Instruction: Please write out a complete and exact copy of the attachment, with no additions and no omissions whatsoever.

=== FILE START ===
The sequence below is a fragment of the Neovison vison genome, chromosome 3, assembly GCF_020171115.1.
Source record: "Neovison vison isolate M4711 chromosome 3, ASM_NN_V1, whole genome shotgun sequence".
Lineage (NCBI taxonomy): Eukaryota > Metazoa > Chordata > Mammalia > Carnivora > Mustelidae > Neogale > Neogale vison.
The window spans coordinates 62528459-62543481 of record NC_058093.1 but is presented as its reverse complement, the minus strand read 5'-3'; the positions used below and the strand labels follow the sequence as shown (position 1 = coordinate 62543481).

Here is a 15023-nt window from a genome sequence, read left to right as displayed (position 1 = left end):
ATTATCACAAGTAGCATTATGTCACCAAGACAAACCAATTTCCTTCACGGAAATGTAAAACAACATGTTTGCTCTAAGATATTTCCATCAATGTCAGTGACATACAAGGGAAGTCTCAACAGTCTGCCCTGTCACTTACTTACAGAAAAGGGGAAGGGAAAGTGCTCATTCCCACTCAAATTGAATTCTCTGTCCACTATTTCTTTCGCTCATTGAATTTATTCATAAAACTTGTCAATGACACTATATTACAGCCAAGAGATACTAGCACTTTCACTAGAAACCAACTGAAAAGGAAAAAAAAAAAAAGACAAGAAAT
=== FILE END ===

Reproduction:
The sequence below is a fragment of the Neovison vison genome, chromosome 3, assembly GCF_020171115.1.
Source record: "Neovison vison isolate M4711 chromosome 3, ASM_NN_V1, whole genome shotgun sequence".
Lineage (NCBI taxonomy): Eukaryota > Metazoa > Chordata > Mammalia > Carnivora > Mustelidae > Neogale > Neogale vison.
The window spans coordinates 62528459-62543481 of record NC_058093.1 but is presented as its reverse complement, the minus strand read 5'-3'; the positions used below and the strand labels follow the sequence as shown (position 1 = coordinate 62543481).

Here is a 15023-nt window from a genome sequence, read left to right as displayed (position 1 = left end):
ATTATCACAAGTAGCATTATGTCACCAAGACAAACCAATTTCCTTCACGGAAATGTAAAACAACATGTTTGCTCTAAGATATTTCCATCAATGTCAGTGACATACAAGGGAAGTCTCAACAGTCTGCCCTGTCACTTACTTACAGAAAAGGGGAAGGGAAAGTGCTCATTCCCACTCAAATTGAATTCTCTGTCCACTATTTCTTTCGCTCATTGAATTTATTCATAAAACTTGTCAATGACACTATATTACAGCCAAGAGATACTAGCACTTTCACTAGAAACCAACTGAAAAGGAAAAAAAAAAAAAGACAAGAAAT